Saturday, July 24, 2010
Learning to Love Flat Diapers
I recently was forced to make drastic changes to our cloth diaper stash. I'll be the first to admit that I'm always up for trying new diapers, but this time, I was forced into using a diaper that I had tried time and time again with both of my girls and never found any love for. The Flat Fold Diaper.
Traditionally, flat diapers were made of cotton birdseye or cotton gauze. In fact, when I was expecting my first child, my mother gifted me with 2 dozen gauze half-flats from my own childhood. I was excited by this gift because half of the reason I wanted to use cloth diapers was because it was the "traditional" way to do things. If it worked for Mom and Grandma, why shouldn't it work for me?
Well, my firstborn turned out to be a heavy wetter. And I do mean heavy. I could not get the gauzy cotton flats to hold enough pee or create a tight enough seal to keep the pee in if I doulbed them up. So I used them for burprags. They made great burp rags.
For my second child, I was inspired to try flats again when she was tiny when I learned about the origami fold. I love origami and thought that maybe that fold would work better than what I had been trying with my older child. Also, my second baby was NOT a heavy wetter so I had better chances of loving them. In the end, I did not. Using traditional birdseye flats, the origami fold was too small for her waist and using flannel receiving blankets with the origami fold created diapers that were not only too big but too absorbant and bulky. I just couldn't find a happy medium.
Flash forward to a few months after our move into the new house. A new house means a new washer and dryer and a new water supply. All of those things, means a new washing routine. I struggled to find a washing routine that would conquer the stinkies in my daughter's diapers. It seemed like I could go only about a week before I had to do something drastic like stripping them or using bleach on them. I wasn't willing to do that many intensive washes. It was making cloth diapering much less appealing!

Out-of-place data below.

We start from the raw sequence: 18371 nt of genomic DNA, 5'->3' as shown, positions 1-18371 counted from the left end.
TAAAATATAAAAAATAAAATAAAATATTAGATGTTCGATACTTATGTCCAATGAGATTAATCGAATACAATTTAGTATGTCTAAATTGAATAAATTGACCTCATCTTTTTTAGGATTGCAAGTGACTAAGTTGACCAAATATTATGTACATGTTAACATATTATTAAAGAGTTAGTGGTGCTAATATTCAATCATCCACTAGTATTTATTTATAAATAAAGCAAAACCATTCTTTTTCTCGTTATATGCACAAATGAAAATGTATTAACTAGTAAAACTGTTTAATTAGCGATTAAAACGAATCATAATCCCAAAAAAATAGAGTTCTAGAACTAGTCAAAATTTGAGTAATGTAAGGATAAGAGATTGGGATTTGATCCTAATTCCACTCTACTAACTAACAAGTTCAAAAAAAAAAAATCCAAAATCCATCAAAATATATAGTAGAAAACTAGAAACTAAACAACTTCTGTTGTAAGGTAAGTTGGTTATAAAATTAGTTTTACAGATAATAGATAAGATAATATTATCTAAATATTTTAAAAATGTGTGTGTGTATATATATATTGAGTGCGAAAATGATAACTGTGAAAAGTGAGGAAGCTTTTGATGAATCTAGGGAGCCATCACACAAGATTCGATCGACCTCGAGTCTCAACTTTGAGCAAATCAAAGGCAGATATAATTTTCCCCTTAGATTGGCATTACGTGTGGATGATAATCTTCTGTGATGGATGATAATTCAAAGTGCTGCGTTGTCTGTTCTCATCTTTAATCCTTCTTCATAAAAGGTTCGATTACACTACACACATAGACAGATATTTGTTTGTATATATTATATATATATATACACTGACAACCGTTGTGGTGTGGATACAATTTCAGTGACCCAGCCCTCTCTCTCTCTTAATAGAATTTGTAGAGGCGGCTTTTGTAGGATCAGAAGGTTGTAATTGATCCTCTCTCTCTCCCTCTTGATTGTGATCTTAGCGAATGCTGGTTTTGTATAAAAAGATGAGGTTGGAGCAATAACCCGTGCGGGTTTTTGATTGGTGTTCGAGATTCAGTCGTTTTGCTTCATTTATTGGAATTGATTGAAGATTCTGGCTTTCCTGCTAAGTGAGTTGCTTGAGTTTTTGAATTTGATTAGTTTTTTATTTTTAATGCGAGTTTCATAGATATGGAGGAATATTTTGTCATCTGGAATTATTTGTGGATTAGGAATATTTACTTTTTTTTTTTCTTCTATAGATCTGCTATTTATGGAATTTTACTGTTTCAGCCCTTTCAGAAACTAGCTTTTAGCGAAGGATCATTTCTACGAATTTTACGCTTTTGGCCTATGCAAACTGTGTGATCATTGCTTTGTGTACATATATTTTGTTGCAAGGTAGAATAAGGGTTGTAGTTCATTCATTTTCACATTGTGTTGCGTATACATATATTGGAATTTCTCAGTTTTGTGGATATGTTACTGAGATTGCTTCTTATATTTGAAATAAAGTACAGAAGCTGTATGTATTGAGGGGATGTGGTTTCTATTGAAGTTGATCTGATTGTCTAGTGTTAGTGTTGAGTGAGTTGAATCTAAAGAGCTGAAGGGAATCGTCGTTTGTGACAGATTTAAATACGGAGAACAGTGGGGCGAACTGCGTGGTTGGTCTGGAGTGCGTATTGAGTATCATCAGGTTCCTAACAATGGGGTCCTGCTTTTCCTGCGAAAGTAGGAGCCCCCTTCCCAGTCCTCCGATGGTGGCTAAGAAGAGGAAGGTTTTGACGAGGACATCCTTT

While searching for more hints on handling the stinkies, I came across a thread on my diapering forum extolling the virtues of flat diapers. Again, I thought, it's too bad I don't like flats because they would be easy to keep clean. One single layer of fabric would come clean for sure, no matter what my washing routine was! But I remembered hating flats. Ugh.
As I read through the thread, I noticed that a lot of mamas were using a folding pattern that hadn't been publicized when I had last tried flats. After looking at it and trying it out on the flat diapers I had at home, I realized that I just might like it enough to try flats again. So, out came the receiving blankets. Out came the flat diapers. Out came the pins.
And wouldn't you know, after only one small modification to that RoPo fold, I was loving the flat diapers on my younger daughter. Seriously, I love the act of folding them. I love the sense of tradition in using flat diapers and pins. I love the fact that laundry is a breeze. The stinkies are gone and flat diapers dry in a single cycle of the dryer, unlike other diapers which can take up to 2 hours in the dryer plus overnight hanging to dry.
The added bonus to using flannel receiving blankets as flat diapers is all the fun color that shows up in your stash! I have been picking up blankets at garage sales and resale shops all summer long and am really enjoying the different colors and prints. Since I"m buying used, a lot of my blankets are available in colors and styles that I couldn't find in the store today.
As I've added new blankets to my stash, I have come to have a great appreciatioan for the art of gender-neutral prints. There was once a great need for gender-neutral blankets as no one knew whether they'd have a baby girl or a baby boy. The prints in these older blankets are by far my favorites as they are so carefully drawn and have some truly great color schemes in them. Take a peek at some of my favorites!